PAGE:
back to article Licensing in virtual systems still making us ill

We know from extensive research carried out with readers of The Register that in the server arena, virtualisation is moving into the mainstream. We are also beginning to see interest in utilising some form of virtualisation for the delivery of desktop services, although the level of activity is currently far lower than that …


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  1. Robert Pogson

    Go GNU/Linux

    I work in places with lots of old systems and no record-keeping for licences. When that proprietary stuff needs to be re-installed, I just replace it with FLOSS equivalents. It simplifies my life greatly. If a certificate of authenticity is missing from a PC, I replace the OS with GNU/Linux as well. I am instituting backups/imaging/record-keeping so this may be less of a problem but FLOSS is much easier to manage. I only need one image of GNU/Linux that will run on all our PCs. I need four images of XP. When the time comes to kill XP, I can use the imaging system to deploy GNU/Linux in an evening. This proprietary stuff is too much work. I want to work for my employer, not some software vendor.

    1. Anonymous Coward
      Anonymous Coward

      Definitely agreed as a Small business

      Definitely agreed for our small business, being stuck with IT for 15 or so machines and 2 servers, this licensing headache was what prompted me to dump the closed source and move over to FOSS with a great support plan from on of the distro vendors. So I can focus on my core duties instead of chase license's for some vendor (agree and am not working for some software vendor), pay less per year to get really good 24/7 remote support and management (if needed) and our employee's are productive on the FOSS. The Chamber of Commerce and small business association need to push this stuff....

  2. Anonymous Coward
    Anonymous Coward

    Software Licensing

    It is astonishing from your article how much of a headache this is that we all live with. I am finding that a lot of Sales people or resellers do not understand their own licensing in many cases!

    I am also finding that software companies seem to have an attitude of guilty until proven innocent when it comes to verifying license numbers. I am currently going through an exercise with a large software supplier where it has taken the best part of three weeks of four technical resources to understand our license requirements on a virtualised environment based on multi core, multi threaded processors, whether it is hard or soft virtualisation. Unfortunately the risk is too great to ignore.

    I am hoping to start using cloud services soon, so I'm sure that will be another challenge to look forward to.

  3. Anonymous Coward

    Open Source, regardless of the scale

    "Given that server virtualisation is yet to become the dominant method of service delivery it could also be the case that those without challenges have yet to scale up enough to run into the issues proper."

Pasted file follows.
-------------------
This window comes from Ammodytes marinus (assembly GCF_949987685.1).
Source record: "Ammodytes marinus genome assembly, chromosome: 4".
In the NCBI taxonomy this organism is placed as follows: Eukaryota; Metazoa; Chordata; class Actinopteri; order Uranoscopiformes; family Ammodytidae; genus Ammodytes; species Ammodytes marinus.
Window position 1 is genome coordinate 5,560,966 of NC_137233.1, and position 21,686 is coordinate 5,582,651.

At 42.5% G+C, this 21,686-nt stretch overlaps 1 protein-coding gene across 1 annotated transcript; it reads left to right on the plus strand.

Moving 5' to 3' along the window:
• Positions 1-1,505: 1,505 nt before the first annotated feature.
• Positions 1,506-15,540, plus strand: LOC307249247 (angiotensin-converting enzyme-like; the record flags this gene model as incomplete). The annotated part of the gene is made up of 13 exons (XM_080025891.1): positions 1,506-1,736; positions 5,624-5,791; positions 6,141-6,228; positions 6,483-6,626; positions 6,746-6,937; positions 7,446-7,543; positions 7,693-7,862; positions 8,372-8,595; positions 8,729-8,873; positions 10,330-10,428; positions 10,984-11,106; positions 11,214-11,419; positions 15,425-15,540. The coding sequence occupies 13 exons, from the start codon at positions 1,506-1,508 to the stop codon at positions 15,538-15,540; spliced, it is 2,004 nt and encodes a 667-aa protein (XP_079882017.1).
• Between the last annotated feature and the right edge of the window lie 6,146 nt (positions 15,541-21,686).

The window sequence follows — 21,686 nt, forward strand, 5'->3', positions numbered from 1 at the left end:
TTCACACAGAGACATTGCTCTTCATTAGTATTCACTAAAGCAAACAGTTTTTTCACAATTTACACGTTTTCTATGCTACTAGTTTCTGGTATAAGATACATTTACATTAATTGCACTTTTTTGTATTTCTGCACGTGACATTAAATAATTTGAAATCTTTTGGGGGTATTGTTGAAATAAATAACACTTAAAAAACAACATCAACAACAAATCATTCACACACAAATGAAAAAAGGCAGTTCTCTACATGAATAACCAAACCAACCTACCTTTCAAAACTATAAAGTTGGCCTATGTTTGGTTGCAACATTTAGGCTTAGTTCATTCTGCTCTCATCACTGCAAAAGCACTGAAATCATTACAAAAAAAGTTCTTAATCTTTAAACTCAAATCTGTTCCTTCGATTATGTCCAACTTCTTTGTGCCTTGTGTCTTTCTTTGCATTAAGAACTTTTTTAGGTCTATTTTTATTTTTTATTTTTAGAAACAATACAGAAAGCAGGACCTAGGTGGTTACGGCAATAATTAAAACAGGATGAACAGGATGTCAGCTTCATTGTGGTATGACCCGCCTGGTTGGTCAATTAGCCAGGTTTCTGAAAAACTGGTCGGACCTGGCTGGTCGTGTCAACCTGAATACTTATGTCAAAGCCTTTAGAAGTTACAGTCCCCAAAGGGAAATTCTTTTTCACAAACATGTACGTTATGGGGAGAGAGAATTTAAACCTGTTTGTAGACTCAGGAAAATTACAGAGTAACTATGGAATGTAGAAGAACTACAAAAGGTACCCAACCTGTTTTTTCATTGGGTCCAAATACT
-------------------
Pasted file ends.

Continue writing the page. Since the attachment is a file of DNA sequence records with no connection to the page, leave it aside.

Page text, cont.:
Or use Open Source Software. There's no licensing problems with that, no matter what the scale is. Also scalability is a couple of decades better than anything Microsoft or Apple ever have done.

    That's why our company runs on it, datacenter and all. (About 30 real machines, 5-20 virtual ones in every one. Not much yet but 3/4 of datacenter is currently empty, you have to start somewhere.)

    Did you know that you need no less than three separate licenses to run a Windows Terminal Server with one client and two licences more for any additional clients, one on the server side and one on the client side? Of course client needs also a separate OS license, TS client license is just that. Try to keep a track on those.

    Funny thing is that a powerful PC can run about five TS sessions, while same hardware under Linux handles easily 20. Without licensing problems.

    But there are always those who are special.

  4. pootle
    Black Helicopters

    and what about the applications?

    Quite a few vendors still lock licences to hardware, resulting in VMs that need special extra care and attention whenever the virtualisation software is upgraded, or DR procedures are invoked. Not insurmountable, but another 'special case' that can easily be overlooked during normal operations (not to mention DR!)

  5. Goat Jam

    I've said it before

    and I expect I'll say it again, Windows and virtualisation are like oil and water, they simply don't mix.

    This also applies to most proprietary and closed application platforms. The beauty (and sometimes problem) with virtualisation is that if you have a small requirement suddenly appear it is simple to create a new vm image and load an OSS solution on it. You can have it all up and running in an afternoon.

    With payware you simply can't do that. It's like being stuck in the eighties. Every time a new application is required, you have to run the full gamut of obtaining management approval, obtaining purchasing approval, ordering the necessary stuff and then waiting for it to arrive. "Oh dear, what's that you say? We're on credit hold? Again? But I need this project done yesterday!"

    No thanks, been there, done that. Not again.

    As virtualisation gets more and more ubiquitous, so will server room use of OSS, just for this fact alone. The fact that it is free is just a bonus.

    Techies just want to get the job done with as little involvement from the PHB's as possible. Virtualisation + OSS allows them to do that.

    This does not come without it's own inherent issues however.

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